Ebola case confirmed in Sierra Leone after “all clear”

15 Jan 16

A case of Ebola has been confirmed in Sierra Leone, less than a day after the three countries worst hit by the outbreak in West Africa were declared to be free of the virus simultaneously.

A body has tested positive for the virus after the World Health Organisation announced yesterday that 42 days had passed in Liberia since the last known Ebola patient tested negative, marking the end of transmission in the country and the first time in the two years since the start of the epidemic that Liberia, Sierra Leone and Guinea were all considered Ebola-free.

This had been hailed a significant milestone and “monumental achievement” by the WHO and others. However, just hours after the announcement, the health ministry in Sierra Leone confirmed the positive test for the virus in the north of the country, near the Guinean border.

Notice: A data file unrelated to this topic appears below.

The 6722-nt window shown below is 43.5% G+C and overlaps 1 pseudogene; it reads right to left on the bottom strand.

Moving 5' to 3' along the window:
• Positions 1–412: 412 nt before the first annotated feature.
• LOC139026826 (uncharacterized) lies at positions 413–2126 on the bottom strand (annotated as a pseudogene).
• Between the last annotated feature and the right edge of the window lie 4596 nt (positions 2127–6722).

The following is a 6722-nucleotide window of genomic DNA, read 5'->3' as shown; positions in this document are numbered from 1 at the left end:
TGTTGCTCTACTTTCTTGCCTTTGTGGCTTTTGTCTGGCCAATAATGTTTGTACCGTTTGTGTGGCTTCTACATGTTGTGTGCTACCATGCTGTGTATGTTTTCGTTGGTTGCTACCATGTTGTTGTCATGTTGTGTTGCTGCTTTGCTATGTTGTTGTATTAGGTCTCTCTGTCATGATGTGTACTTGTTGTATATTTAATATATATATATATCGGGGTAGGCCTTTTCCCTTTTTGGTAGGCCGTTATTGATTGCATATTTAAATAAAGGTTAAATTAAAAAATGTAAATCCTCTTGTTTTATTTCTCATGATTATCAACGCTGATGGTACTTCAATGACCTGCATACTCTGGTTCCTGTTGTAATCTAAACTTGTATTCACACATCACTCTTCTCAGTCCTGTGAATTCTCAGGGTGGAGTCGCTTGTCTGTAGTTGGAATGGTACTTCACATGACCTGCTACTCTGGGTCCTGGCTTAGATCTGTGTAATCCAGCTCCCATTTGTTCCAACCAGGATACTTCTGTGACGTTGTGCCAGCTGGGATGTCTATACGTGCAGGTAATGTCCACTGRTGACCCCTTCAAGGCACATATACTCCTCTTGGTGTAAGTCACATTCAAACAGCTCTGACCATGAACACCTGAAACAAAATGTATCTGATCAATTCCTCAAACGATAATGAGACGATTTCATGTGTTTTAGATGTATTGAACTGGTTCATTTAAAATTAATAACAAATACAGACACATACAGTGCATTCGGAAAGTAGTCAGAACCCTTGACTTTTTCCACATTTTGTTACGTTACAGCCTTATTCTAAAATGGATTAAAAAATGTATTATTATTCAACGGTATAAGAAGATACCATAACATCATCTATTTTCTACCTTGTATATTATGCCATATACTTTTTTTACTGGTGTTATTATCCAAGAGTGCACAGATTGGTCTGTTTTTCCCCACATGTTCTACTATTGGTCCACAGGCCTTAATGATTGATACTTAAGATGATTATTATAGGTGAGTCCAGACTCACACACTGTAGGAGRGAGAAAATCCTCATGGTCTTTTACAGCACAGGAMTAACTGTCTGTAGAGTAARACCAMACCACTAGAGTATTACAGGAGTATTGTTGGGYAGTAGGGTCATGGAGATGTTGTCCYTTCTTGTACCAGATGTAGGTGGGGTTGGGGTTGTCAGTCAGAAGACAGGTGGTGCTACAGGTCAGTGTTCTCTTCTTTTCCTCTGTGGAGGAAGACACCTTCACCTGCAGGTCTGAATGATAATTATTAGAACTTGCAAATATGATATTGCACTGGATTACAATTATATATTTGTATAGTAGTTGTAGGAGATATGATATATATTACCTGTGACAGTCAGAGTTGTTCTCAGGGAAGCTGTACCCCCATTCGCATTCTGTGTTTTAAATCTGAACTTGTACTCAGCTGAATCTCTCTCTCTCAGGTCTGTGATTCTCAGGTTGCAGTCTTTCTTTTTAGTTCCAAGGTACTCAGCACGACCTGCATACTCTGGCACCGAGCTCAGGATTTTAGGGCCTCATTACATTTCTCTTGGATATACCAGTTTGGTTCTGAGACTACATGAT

Late on Thursday, a spokesperson for the health ministry explained that a female student had been taken ill in Bamoi Luma and died soon after. Two tests carried out by UK health organisation Public Health England confirmed she had died from Ebola.

Organisations including the WHO, the World Bank, Médecins Sans Frontiers had warned that the risk of small flare-ups of the virus remained and called for vigilance.

Liberia, for example, was first declared Ebola free in May, but the virus, which in some cases can linger in survivors for up to a year, has since remerged twice in the country. The chance of the virus resurfacing is gradually decreasing as it clears from the survivor population.

Guinea, Sierra Leone and Liberia suffered the heaviest toll from the epidemic, which began in 2013. A total of 11,300 people lost their lives and more than 28,600 were infected.

The WHO confirmed that efforts are underway to ensure that all three countries have increased capacity to detect and manage cases of Ebola.

Bruce Aylard, the organisation’s special representative for the Ebola response, said yesterday a “massive effort” is underway to ensure that the prevention, surveillance and response capacity in all three countries is robust by the end of March.

“We are now at a critical period in the Ebola epidemic as we move from managing cases and patients to managing the residual risk of new infections,” he said. 

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